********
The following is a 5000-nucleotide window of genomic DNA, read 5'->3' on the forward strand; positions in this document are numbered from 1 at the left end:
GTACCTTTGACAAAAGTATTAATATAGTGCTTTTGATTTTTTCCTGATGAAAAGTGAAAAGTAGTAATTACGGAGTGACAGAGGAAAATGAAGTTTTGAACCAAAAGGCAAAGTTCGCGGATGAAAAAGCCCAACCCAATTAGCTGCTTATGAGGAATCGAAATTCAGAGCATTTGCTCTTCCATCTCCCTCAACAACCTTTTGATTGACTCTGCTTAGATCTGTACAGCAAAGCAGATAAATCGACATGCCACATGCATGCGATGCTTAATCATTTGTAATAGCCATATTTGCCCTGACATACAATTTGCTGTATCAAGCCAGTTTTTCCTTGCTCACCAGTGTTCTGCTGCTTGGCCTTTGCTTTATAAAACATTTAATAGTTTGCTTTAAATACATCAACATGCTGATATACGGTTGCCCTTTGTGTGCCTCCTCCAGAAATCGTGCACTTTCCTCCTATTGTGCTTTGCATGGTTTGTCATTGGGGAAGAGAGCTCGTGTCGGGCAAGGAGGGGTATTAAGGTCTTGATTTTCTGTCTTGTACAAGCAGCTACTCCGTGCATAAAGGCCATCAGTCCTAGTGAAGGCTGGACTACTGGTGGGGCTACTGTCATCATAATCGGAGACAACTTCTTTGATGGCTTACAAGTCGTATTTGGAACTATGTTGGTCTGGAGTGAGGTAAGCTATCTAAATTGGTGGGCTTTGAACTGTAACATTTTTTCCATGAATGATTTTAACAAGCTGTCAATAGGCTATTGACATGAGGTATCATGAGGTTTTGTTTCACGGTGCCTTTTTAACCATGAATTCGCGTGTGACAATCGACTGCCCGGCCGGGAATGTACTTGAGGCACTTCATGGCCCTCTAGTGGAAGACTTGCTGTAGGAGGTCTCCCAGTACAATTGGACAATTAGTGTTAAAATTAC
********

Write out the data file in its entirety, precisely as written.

The following is a 5000-nucleotide window of genomic DNA, read 5'->3' on the forward strand; positions in this document are numbered from 1 at the left end:
GTACCTTTGACAAAAGTATTAATATAGTGCTTTTGATTTTTTCCTGATGAAAAGTGAAAAGTAGTAATTACGGAGTGACAGAGGAAAATGAAGTTTTGAACCAAAAGGCAAAGTTCGCGGATGAAAAAGCCCAACCCAATTAGCTGCTTATGAGGAATCGAAATTCAGAGCATTTGCTCTTCCATCTCCCTCAACAACCTTTTGATTGACTCTGCTTAGATCTGTACAGCAAAGCAGATAAATCGACATGCCACATGCATGCGATGCTTAATCATTTGTAATAGCCATATTTGCCCTGACATACAATTTGCTGTATCAAGCCAGTTTTTCCTTGCTCACCAGTGTTCTGCTGCTTGGCCTTTGCTTTATAAAACATTTAATAGTTTGCTTTAAATACATCAACATGCTGATATACGGTTGCCCTTTGTGTGCCTCCTCCAGAAATCGTGCACTTTCCTCCTATTGTGCTTTGCATGGTTTGTCATTGGGGAAGAGAGCTCGTGTCGGGCAAGGAGGGGTATTAAGGTCTTGATTTTCTGTCTTGTACAAGCAGCTACTCCGTGCATAAAGGCCATCAGTCCTAGTGAAGGCTGGACTACTGGTGGGGCTACTGTCATCATAATCGGAGACAACTTCTTTGATGGCTTACAAGTCGTATTTGGAACTATGTTGGTCTGGAGTGAGGTAAGCTATCTAAATTGGTGGGCTTTGAACTGTAACATTTTTTCCATGAATGATTTTAACAAGCTGTCAATAGGCTATTGACATGAGGTATCATGAGGTTTTGTTTCACGGTGCCTTTTTAACCATGAATTCGCGTGTGACAATCGACTGCCCGGCCGGGAATGTACTTGAGGCACTTCATGGCCCTCTAGTGGAAGACTTGCTGTAGGAGGTCTCCCAGTACAATTGGACAATTAGTGTTAAAATTAC